The English way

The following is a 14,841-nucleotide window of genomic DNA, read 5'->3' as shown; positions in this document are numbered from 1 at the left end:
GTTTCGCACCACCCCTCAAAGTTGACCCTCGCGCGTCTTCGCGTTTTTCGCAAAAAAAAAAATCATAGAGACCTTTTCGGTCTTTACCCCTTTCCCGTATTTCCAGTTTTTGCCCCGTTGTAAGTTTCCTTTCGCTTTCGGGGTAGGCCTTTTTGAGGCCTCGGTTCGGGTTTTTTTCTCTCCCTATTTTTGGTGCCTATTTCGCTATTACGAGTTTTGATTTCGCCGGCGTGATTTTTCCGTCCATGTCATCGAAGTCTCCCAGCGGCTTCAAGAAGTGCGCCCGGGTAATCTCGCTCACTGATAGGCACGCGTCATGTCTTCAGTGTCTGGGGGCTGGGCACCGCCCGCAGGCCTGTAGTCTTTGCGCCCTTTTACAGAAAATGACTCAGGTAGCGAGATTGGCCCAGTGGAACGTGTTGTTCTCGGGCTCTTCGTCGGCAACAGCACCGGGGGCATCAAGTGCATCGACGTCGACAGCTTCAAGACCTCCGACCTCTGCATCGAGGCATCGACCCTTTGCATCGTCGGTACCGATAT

Having recovered from the electoral shock, I can’t help but wonder about the reasons that have brought our nation to the pathological political instability that has characterized us for decades. We have nothing wrong, for sure, we are a beautiful country with a gloriuous past, the cradle of civilization along with Greece and certainly much more could be added. However, even if we started so well, we must have missed a few steps in the path towards a mature democracy. One justification might be that we are a young nation: only 153 years old. We shouldn’t forget that before the unification, we had suffered dominations of any kind, whose positive heritage can be clearly seen in each of our regions in term of culture, food, music, language but in those centuries of oppression we had also gradually developed a higher degree of scepticism and distrust against any form of administration. Cunning, unreliability, deceitfulness, “virtues” that still characterize our being Italians abroad, were the weapons we had developed in time to defend ourselves from the foreign rules. The problem is that once free and politically united, we haven’t been able to work together for the making of a common identity, because our chronic distrust runs in our veins and has always made us choose for the “individual” way, That’s why the process towards a responsible,efficient democracy here is slower than in other countries. It’s this lack of a common political and social effort that still makes us always look for that charismatic one, who might solve all our problems. He has never showed up and never will. But as I told you before, we are young. In other countries, on the contrary, the path towards democracy has seemed somehow more natural. The last invasion in England, for example, dates back to 1066,  when the Normans conquered the country – fortunate event that might have happened in Italy as well, thus sparing us a lot of troubles, but for the Pope’s fierce opposition against the Normans’ advance from the South of Italy- therefore England, if compared to Italy, had an advantage of 800 years. It means they had plenty of time to make a lot of nice political experiments. From that moment on, and before any other country, England will undergo a gradual but constant weakening of the great powers of the Middle Age: Church and monarchy, and the growing of a modern one: Parliament. With the English Common Law, for instance, the king was not considered any longer above the law; therefore if the English ruler could be tried just like anybody else, he had started to lose that divine trait that his fellow kings all over Eupore would have kept for a long time. Furthermore with The Magna Charta the king could no longer impose taxes without that “general consent” of those who one day will become part of a fully elected Parliament. The nobles took advantage from this situation increasing their power, but they greed will bring England to the disaster of the War of the Roses. The Tudors’ were necessarily firmer monarchs whose recipe for a stronger country was the balancing of powers. They weakened the nobles depriving them of their private armies, avoided summoning Parliament, increased trade, developed alliances with the other countries, but above all, smashed the power of the Roman Catholic Church taking advantage of the Protestant wave from the north of Europe. At the dawing of the seventeeth century England was an Anglican country with a well defined Parliament and increasing middle class. The Stuarts who had been brought up in France at the court of Louis XIV, failed to understand the rooted dinstictive features of the country, and tried to make it more “European” if possible, but in this way they only succeeded in reinforcing its prior structure. After the Glorious Revolution, England had now become a modern country with a monarchy controlled by an indipendent Parliament and a growing middle class. It was therefore ready to face the great changes of the industial revolution and destined to be a long lasting power worldwide. But this is another story. As I told you before, we are young.


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